• The risk of incident heart failure increased by 17 percent for every 5.1 g/m3 increase in fine particulate matter exposure over three years;
  • For every 8.6 g/m3 increase in NO2 exposure over three years, the risk of incident heart failure increased by 10%;
  • For every 9.3 dB increase in road traffic noise exposure over three years, the risk of incident heart failure increased by 12 percent; and,
  • A 72 percent greater risk of incident heart failure was linked to increasing exposure to fine particulate matter and status as a former smoker.

“We were surprised by how two environmental factors air pollution and road traffic noise interacted,” Lim said. “Air pollution was a stronger contributor to heart failure incidence compared to road traffic noise; however, the women exposed to both high levels of air pollution and road traffic noise showed the highest increase in heart failure risk. In addition, about 12% of the total study participants had hypertension at enrollment of the study. However, 30% of the nurses with heart failure incidence had a previous history of hypertension, and they were the most susceptible population to air pollution exposure.”

The study includes a number of flaws. Additional variables that could have influenced the findings of the study included measures of each individual’s exposure to indoor air pollution or occupational noise, the amount of time spent outdoors, the thickness of their home’s windows, which could influence noise pollution levels, whether they had a hearing impairment, and their individual socioeconomic status.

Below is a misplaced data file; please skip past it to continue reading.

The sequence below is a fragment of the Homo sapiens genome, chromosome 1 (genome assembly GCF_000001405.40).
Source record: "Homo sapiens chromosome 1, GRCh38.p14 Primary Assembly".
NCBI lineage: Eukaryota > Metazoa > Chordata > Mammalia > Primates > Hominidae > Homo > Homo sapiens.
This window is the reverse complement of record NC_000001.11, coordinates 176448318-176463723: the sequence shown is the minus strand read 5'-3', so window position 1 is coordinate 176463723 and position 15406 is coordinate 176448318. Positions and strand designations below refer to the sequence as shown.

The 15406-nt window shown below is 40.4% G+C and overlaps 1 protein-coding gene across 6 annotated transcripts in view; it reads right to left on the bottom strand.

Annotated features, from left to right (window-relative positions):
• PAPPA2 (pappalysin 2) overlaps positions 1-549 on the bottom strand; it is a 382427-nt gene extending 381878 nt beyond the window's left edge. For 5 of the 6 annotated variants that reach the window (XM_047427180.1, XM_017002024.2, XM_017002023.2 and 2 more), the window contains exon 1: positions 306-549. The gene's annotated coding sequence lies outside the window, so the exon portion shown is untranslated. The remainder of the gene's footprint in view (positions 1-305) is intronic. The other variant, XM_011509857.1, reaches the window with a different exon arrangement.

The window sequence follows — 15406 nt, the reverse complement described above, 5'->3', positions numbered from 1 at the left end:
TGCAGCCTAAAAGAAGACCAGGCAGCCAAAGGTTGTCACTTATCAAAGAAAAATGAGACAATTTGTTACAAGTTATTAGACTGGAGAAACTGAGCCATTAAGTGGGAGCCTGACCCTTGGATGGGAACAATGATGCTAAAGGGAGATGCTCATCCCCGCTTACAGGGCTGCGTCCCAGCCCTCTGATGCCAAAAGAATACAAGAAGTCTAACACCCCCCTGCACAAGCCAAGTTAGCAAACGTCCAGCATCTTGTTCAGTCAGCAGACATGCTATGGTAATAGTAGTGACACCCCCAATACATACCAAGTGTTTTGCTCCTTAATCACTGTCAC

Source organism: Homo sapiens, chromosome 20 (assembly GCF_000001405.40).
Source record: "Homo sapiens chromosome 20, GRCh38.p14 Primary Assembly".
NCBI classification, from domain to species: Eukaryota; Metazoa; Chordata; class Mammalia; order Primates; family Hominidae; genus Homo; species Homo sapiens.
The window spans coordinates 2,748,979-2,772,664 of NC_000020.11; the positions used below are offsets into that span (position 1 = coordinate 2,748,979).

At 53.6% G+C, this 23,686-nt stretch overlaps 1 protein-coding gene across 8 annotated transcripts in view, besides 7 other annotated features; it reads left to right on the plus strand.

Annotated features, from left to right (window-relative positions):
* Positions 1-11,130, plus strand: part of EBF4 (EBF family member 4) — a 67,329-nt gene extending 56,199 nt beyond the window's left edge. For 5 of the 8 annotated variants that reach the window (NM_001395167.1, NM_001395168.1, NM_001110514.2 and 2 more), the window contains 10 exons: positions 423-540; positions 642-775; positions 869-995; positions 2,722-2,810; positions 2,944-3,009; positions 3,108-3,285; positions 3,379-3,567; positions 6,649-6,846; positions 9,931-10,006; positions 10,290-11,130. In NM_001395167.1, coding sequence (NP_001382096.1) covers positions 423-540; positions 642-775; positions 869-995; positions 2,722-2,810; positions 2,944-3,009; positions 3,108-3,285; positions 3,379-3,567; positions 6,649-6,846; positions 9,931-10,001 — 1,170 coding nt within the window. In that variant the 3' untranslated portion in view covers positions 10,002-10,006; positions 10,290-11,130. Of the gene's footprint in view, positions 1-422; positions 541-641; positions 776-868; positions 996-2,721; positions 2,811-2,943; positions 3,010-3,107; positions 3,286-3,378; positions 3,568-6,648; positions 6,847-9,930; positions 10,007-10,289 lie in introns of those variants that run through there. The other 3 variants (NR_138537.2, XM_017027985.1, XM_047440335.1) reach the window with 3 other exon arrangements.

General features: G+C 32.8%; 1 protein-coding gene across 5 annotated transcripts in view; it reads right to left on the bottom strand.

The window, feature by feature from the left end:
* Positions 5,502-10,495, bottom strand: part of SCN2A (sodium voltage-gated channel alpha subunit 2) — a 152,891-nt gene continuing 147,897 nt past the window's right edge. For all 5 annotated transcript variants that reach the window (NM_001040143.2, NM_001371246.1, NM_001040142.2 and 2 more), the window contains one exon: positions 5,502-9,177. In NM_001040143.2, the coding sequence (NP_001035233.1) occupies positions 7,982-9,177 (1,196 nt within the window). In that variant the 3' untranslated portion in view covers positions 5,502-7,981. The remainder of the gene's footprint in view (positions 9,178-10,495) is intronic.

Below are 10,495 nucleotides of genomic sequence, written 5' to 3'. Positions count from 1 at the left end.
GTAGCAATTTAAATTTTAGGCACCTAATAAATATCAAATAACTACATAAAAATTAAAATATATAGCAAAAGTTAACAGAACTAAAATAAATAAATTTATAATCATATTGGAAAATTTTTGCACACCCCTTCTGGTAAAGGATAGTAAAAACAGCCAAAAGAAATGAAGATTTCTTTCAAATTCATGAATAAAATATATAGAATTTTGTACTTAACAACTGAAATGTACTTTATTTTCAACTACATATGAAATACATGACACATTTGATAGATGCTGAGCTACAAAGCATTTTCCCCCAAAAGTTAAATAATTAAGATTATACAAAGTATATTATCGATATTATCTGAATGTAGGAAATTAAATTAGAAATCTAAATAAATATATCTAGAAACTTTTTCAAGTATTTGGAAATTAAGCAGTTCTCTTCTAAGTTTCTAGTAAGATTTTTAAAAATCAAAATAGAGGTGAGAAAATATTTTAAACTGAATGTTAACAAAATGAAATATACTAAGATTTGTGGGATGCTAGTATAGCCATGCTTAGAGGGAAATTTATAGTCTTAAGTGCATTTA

Furthermore, nearly a quarter of the initial participants in the Danish Nurse Cohort were eliminated from the final analysis because data was missing at the start of the research or at the end, suggesting that selection bias had a role. The researchers also advise against extrapolating the findings to males or other groups because they looked only Danish female nurses’ exposure levels and health consequences.

Previous research has linked air pollution to cardiovascular illness, and the American Heart Association published a scientific statement in 2004 that summarized a collection of data on pollution’s hazards, with new results added in 2010.

The American Heart Association issued a scientific statement and policy guidelines in 2020 to address the effects of air pollution in the context of the COVID-19 pandemic and beyond. The policy statement offers policy recommendations for improving community health at the local, state, and federal levels. Heart failure has also been related to short-term exposure to high amounts of various air contaminants.

Co-authors are Jeanette Therming Jørgensen, M.Sc., Ph.D.; Rina So, Ph.D. student; Tom Cole-Hunter, Ph.D.; Amar Mehta, Sc.D.; Heresh Amini, Ph.D.; Elvira Bräuner, Ph.D.; Rudi Westendorp, M.D., Ph.D.; Shuo Liu, M.P.H.; Laust Mortensen, Ph.D.; Barbara Hoffmann; Steffen Loft, D.M.Sc.; Matthias Ketzel, Ph.D.; Ole Hertel, D.Sc.; Jørgen Brandt, Ph.D.; Steen Solvang Jensen, Ph.D.; Claus Backalarz; Mette K. Simonsen, M.Sc.; Nebojsa Tasic; Matija Maric; and Zorana J. Andersen, Ph.D. Authors’ disclosures are in the manuscript.

The Danish Council for Independent Research, the Region Zealand Fund, and the Novo Nordisk Foundation Challenge Program all contributed to the study’s success.